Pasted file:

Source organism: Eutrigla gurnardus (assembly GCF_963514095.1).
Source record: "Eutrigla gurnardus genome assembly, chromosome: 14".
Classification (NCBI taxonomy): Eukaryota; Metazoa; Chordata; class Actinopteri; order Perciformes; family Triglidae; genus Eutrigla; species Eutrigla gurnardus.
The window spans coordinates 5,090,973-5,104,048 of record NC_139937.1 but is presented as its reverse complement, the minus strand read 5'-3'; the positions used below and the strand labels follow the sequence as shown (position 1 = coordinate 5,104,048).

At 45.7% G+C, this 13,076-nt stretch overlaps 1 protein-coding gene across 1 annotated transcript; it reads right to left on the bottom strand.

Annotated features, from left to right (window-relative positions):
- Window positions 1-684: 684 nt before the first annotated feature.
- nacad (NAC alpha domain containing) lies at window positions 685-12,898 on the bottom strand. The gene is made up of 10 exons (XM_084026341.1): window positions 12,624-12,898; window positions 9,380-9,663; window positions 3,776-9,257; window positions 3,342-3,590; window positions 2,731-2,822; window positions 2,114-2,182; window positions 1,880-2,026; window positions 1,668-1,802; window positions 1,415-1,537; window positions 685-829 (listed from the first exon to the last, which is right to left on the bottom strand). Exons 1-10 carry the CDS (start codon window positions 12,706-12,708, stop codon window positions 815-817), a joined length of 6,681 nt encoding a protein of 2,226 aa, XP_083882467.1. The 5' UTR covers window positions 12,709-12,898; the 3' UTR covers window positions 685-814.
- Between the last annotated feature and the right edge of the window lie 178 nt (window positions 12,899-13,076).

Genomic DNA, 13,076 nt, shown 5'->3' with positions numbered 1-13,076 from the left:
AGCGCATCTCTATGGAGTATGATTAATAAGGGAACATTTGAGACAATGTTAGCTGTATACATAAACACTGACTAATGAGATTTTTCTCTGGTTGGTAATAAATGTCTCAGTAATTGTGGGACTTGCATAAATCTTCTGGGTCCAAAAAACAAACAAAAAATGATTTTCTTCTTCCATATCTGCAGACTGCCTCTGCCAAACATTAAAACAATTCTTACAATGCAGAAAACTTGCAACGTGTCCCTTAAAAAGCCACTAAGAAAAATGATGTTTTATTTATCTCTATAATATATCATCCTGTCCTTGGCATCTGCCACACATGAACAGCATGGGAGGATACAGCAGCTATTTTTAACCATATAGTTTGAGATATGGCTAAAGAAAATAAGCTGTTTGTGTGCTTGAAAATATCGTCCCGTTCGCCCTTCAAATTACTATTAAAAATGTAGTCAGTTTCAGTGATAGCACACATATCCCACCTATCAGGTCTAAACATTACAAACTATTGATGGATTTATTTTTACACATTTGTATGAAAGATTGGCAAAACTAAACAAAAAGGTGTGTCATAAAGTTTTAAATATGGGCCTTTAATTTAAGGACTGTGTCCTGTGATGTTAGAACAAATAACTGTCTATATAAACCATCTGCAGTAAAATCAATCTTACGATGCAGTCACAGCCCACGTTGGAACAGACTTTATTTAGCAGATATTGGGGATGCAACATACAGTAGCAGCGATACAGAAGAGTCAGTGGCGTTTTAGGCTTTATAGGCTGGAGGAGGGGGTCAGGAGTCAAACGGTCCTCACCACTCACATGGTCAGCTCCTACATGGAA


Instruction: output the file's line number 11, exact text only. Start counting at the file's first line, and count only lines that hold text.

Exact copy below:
AGCGCATCTCTATGGAGTATGATTAATAAGGGAACATTTGAGACAATGTTAGCTGTATACATAAACACTGACTAATGAGATTTTTCTCTGGTTGGTAATAAATGTCTCAGTAATTGTGGGACTTGCATAAATCTTCTGGGTCCAAAAAACAAACAAAAAATGATTTTCTTCTTCCATATCTGCAGACTGCCTCTGCCAAACATTAAAACAATTCTTACAATGCAGAAAACTTGCAACGTGTCCCTTAAAAAGCCACTAAGAAAAATGATGTTTTATTTATCTCTATAATATATCATCCTGTCCTTGGCATCTGCCACACATGAACAGCATGGGAGGATACAGCAGCTATTTTTAACCATATAGTTTGAGATATGGCTAAAGAAAATAAGCTGTTTGTGTGCTTGAAAATATCGTCCCGTTCGCCCTTCAAATTACTATTAAAAATGTAGTCAGTTTCAGTGATAGCACACATATCCCACCTATCAGGTCTAAACATTACAAACTATTGATGGATTTATTTTTACACATTTGTATGAAAGATTGGCAAAACTAAACAAAAAGGTGTGTCATAAAGTTTTAAATATGGGCCTTTAATTTAAGGACTGTGTCCTGTGATGTTAGAACAAATAACTGTCTATATAAACCATCTGCAGTAAAATCAATCTTACGATGCAGTCACAGCCCACGTTGGAACAGACTTTATTTAGCAGATATTGGGGATGCAACATACAGTAGCAGCGATACAGAAGAGTCAGTGGCGTTTTAGGCTTTATAGGCTGGAGGAGGGGGTCAGGAGTCAAACGGTCCTCACCACTCACATGGTCAGCTCCTACATGGAA